4. Not setting clear deadlines. The U.S. church learned that it needed a timeline in place regarding how long it was going to support this work and this pastor. Such a time constraint might have motivated the pastor to become more self-supporting and to invest in his own growth by furthering his biblical education. There's no way the small congregation could have supported its pastor full-time; a supplementary income was necessary. But the U.S. church might have better served them all by helping him work toward financial independence from the start.

Lessons learned

Despite these unintentional mistakes, Dave and his church board did make the insightful decision to "leave well." They kept their relationships with the Mexican pastor and his family intact. "I could go to his house today, without contacting him, and be welcomed," Dave says.

As a matter of fact, a current member of Dave's church still makes frequent outreach trips to this church and family, helping with ministry and encouraging the pastor.

Leaving well also meant not placing blame on anyone. There was no shame in the decision to pull out, and all parties involved wanted to make sure that supporting this ministry did not leave a bad taste in anyone's mouth, including the team that went on the first mission's trip.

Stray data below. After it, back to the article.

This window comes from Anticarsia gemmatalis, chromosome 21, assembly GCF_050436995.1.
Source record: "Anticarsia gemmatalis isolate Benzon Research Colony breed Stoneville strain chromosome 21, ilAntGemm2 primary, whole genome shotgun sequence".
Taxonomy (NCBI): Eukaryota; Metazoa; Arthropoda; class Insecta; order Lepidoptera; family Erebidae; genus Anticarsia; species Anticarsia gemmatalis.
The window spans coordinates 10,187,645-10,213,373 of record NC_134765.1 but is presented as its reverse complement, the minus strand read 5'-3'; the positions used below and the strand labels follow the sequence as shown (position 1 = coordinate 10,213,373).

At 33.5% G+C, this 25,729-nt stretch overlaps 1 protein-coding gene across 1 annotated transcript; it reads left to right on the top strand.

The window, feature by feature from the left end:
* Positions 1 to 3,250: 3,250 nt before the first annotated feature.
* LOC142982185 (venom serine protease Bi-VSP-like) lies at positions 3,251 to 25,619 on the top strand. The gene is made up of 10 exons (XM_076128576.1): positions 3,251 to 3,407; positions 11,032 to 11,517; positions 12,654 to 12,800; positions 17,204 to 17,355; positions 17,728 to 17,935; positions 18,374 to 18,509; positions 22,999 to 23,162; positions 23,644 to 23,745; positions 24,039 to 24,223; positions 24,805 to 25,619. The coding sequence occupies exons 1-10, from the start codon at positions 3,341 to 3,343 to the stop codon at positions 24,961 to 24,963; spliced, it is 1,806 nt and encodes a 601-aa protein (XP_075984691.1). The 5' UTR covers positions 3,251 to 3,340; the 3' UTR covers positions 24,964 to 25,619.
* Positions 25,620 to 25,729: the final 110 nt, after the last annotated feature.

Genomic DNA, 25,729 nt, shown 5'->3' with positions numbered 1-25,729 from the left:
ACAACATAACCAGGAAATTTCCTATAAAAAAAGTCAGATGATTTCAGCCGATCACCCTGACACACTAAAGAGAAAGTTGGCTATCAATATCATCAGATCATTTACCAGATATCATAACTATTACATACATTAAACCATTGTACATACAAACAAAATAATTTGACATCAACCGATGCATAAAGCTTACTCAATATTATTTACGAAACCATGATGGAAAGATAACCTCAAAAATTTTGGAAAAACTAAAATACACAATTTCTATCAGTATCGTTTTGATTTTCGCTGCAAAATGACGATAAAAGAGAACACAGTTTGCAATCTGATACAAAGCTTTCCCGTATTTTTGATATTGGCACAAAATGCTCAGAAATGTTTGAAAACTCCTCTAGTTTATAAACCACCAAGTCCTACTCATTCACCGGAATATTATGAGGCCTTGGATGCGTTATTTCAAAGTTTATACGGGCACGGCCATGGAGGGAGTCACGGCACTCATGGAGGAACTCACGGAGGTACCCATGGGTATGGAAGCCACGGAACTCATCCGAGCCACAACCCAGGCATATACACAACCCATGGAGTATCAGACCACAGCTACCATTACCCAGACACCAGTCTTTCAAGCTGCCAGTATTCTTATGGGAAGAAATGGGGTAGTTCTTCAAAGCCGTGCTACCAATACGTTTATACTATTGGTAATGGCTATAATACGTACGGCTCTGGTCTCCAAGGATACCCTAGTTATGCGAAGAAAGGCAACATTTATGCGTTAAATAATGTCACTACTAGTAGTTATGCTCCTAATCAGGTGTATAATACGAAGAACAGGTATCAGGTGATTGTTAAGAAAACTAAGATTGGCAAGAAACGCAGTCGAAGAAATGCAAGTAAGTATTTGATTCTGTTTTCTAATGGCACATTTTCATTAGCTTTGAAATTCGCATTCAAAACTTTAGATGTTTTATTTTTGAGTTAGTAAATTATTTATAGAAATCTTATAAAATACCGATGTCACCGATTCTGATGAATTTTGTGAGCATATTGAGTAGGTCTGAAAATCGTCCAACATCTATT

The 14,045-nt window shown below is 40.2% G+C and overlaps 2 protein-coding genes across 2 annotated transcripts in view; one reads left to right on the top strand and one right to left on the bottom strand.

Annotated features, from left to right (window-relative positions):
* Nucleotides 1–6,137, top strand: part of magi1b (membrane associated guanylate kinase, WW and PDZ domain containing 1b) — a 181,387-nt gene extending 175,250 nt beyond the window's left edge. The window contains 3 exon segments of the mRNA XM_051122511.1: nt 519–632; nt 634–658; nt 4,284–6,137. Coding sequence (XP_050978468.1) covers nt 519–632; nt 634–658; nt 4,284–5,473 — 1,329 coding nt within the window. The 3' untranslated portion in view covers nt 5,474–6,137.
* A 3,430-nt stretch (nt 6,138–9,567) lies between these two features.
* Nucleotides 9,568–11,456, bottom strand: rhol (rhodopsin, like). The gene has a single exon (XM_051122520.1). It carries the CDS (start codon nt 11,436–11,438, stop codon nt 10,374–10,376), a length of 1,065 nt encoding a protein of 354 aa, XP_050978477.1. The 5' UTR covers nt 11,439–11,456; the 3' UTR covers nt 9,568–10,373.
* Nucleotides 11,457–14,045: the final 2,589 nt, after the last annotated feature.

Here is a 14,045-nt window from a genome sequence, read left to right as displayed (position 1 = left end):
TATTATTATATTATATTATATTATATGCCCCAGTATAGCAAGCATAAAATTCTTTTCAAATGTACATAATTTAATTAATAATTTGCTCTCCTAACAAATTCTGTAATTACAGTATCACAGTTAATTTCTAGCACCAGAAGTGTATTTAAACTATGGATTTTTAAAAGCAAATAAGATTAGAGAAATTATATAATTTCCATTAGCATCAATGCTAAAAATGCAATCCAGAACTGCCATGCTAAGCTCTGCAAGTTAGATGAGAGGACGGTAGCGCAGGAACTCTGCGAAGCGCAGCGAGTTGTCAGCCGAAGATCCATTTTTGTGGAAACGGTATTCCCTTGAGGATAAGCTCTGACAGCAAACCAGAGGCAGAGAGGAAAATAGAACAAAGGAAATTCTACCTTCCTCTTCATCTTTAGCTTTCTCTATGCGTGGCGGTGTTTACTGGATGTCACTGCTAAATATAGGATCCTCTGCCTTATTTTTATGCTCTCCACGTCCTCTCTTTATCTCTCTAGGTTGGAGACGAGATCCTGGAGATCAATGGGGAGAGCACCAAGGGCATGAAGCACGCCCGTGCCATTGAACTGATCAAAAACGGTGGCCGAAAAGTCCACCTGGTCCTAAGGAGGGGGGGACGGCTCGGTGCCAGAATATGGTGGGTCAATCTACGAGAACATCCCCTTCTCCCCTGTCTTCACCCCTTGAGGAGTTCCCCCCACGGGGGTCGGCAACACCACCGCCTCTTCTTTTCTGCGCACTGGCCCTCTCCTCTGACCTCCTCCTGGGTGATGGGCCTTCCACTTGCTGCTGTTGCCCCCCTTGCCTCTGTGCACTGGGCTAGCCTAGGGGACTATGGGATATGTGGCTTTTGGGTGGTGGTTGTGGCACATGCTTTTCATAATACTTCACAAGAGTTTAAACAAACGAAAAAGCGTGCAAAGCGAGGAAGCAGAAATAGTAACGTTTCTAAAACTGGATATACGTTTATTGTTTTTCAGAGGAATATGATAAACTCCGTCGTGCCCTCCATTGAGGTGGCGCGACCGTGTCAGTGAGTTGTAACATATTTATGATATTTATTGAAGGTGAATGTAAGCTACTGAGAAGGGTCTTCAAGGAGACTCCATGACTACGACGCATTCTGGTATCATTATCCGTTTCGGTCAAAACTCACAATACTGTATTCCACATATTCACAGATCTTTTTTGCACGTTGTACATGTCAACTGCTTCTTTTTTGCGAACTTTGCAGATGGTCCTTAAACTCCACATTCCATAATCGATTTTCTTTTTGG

The U.S. church also decided not to immediately financially sever the relationship. They put a plan in place to be fully released from this project after five years, subtracting from their monthly support by $100 a year. Sudden withdrawal of funds could prove to be devastating to the church and to the pastor's family.

So, is Dave disillusioned with missions? Apparently not: He and other members of his church recently embarked on a mission trip to Kenya, where they are exploring another opportunity to plant a church. What they learned from the experiences in Mexico gave them invaluable insight into "doing it right," Dave says, so he is thankful for the experiences.

"Just because God is with you doesn't mean your project will succeed, and just because your project fails doesn't mean God was absent," states author and speaking coach (and former church planter) Wade Hodges, in his online article "10 Lessons From a Failed Church Plant."

The fire in Dave's heart still burns for the lost. And he's convinced that there is fruit in a small town in Mexico, because a church still exists where once there was none.

Ellen Conserva

Ellen is communications coordinator for Agape Home in Chiang Mai, Thailand, which provides a loving home for children affected by HIV/AIDS. Ellen and her husband, Michael, have lived in Thailand for 20 years and have been with ReachGlobal since 2004. To learn more about Agape Home, visitwww.nikkisplace.org.